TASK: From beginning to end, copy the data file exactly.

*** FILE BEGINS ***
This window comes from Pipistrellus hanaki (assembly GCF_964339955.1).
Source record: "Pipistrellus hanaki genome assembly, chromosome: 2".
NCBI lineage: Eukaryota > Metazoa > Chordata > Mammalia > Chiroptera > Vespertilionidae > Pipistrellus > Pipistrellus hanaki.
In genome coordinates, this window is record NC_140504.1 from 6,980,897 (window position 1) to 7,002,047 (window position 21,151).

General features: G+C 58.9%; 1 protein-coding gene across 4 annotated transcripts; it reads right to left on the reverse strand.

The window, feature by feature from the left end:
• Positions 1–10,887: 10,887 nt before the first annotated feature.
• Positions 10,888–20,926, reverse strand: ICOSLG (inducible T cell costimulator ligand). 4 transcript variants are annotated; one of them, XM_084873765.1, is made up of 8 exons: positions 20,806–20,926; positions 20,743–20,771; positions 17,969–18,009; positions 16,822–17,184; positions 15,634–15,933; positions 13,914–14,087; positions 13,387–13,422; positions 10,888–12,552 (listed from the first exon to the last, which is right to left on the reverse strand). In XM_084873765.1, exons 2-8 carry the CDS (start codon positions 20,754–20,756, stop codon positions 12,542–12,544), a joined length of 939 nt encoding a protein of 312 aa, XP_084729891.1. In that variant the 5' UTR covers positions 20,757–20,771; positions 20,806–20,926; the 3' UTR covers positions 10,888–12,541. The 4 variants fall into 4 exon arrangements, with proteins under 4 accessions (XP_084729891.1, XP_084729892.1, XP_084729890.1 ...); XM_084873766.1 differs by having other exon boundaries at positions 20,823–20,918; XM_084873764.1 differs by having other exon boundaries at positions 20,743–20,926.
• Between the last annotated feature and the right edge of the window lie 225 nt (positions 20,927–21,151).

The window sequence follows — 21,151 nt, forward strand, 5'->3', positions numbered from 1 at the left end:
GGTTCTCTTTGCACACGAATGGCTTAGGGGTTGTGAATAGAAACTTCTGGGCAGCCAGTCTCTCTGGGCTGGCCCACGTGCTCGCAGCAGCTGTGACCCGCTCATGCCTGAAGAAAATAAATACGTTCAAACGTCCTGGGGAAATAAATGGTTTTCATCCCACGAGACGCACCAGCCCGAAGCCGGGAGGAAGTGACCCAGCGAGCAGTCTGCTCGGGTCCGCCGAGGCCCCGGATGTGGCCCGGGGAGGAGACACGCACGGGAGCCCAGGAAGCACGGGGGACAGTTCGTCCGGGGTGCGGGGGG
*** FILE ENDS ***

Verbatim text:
This window comes from Pipistrellus hanaki (assembly GCF_964339955.1).
Source record: "Pipistrellus hanaki genome assembly, chromosome: 2".
NCBI lineage: Eukaryota > Metazoa > Chordata > Mammalia > Chiroptera > Vespertilionidae > Pipistrellus > Pipistrellus hanaki.
In genome coordinates, this window is record NC_140504.1 from 6,980,897 (window position 1) to 7,002,047 (window position 21,151).

General features: G+C 58.9%; 1 protein-coding gene across 4 annotated transcripts; it reads right to left on the reverse strand.

The window, feature by feature from the left end:
• Positions 1–10,887: 10,887 nt before the first annotated feature.
• Positions 10,888–20,926, reverse strand: ICOSLG (inducible T cell costimulator ligand). 4 transcript variants are annotated; one of them, XM_084873765.1, is made up of 8 exons: positions 20,806–20,926; positions 20,743–20,771; positions 17,969–18,009; positions 16,822–17,184; positions 15,634–15,933; positions 13,914–14,087; positions 13,387–13,422; positions 10,888–12,552 (listed from the first exon to the last, which is right to left on the reverse strand). In XM_084873765.1, exons 2-8 carry the CDS (start codon positions 20,754–20,756, stop codon positions 12,542–12,544), a joined length of 939 nt encoding a protein of 312 aa, XP_084729891.1. In that variant the 5' UTR covers positions 20,757–20,771; positions 20,806–20,926; the 3' UTR covers positions 10,888–12,541. The 4 variants fall into 4 exon arrangements, with proteins under 4 accessions (XP_084729891.1, XP_084729892.1, XP_084729890.1 ...); XM_084873766.1 differs by having other exon boundaries at positions 20,823–20,918; XM_084873764.1 differs by having other exon boundaries at positions 20,743–20,926.
• Between the last annotated feature and the right edge of the window lie 225 nt (positions 20,927–21,151).

The window sequence follows — 21,151 nt, forward strand, 5'->3', positions numbered from 1 at the left end:
GGTTCTCTTTGCACACGAATGGCTTAGGGGTTGTGAATAGAAACTTCTGGGCAGCCAGTCTCTCTGGGCTGGCCCACGTGCTCGCAGCAGCTGTGACCCGCTCATGCCTGAAGAAAATAAATACGTTCAAACGTCCTGGGGAAATAAATGGTTTTCATCCCACGAGACGCACCAGCCCGAAGCCGGGAGGAAGTGACCCAGCGAGCAGTCTGCTCGGGTCCGCCGAGGCCCCGGATGTGGCCCGGGGAGGAGACACGCACGGGAGCCCAGGAAGCACGGGGGACAGTTCGTCCGGGGTGCGGGGGG